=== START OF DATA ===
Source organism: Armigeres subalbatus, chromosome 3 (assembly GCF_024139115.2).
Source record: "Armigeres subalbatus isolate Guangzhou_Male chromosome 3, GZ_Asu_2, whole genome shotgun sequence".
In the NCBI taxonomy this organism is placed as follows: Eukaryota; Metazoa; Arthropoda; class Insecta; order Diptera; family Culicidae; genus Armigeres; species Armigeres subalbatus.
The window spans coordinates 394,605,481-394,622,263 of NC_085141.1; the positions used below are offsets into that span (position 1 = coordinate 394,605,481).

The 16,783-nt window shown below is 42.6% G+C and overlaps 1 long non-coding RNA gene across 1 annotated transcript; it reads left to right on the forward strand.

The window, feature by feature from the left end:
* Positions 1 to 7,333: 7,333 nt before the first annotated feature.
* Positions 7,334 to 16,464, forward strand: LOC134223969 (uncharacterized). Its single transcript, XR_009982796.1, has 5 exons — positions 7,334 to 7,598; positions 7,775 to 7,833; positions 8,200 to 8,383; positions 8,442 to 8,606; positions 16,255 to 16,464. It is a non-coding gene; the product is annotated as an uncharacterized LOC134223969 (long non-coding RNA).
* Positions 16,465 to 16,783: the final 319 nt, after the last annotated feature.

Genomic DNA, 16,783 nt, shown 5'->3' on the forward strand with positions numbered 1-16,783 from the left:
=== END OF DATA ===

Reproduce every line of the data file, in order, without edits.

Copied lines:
Source organism: Armigeres subalbatus, chromosome 3 (assembly GCF_024139115.2).
Source record: "Armigeres subalbatus isolate Guangzhou_Male chromosome 3, GZ_Asu_2, whole genome shotgun sequence".
In the NCBI taxonomy this organism is placed as follows: Eukaryota; Metazoa; Arthropoda; class Insecta; order Diptera; family Culicidae; genus Armigeres; species Armigeres subalbatus.
The window spans coordinates 394,605,481-394,622,263 of NC_085141.1; the positions used below are offsets into that span (position 1 = coordinate 394,605,481).

The 16,783-nt window shown below is 42.6% G+C and overlaps 1 long non-coding RNA gene across 1 annotated transcript; it reads left to right on the forward strand.

The window, feature by feature from the left end:
* Positions 1 to 7,333: 7,333 nt before the first annotated feature.
* Positions 7,334 to 16,464, forward strand: LOC134223969 (uncharacterized). Its single transcript, XR_009982796.1, has 5 exons — positions 7,334 to 7,598; positions 7,775 to 7,833; positions 8,200 to 8,383; positions 8,442 to 8,606; positions 16,255 to 16,464. It is a non-coding gene; the product is annotated as an uncharacterized LOC134223969 (long non-coding RNA).
* Positions 16,465 to 16,783: the final 319 nt, after the last annotated feature.

Genomic DNA, 16,783 nt, shown 5'->3' on the forward strand with positions numbered 1-16,783 from the left: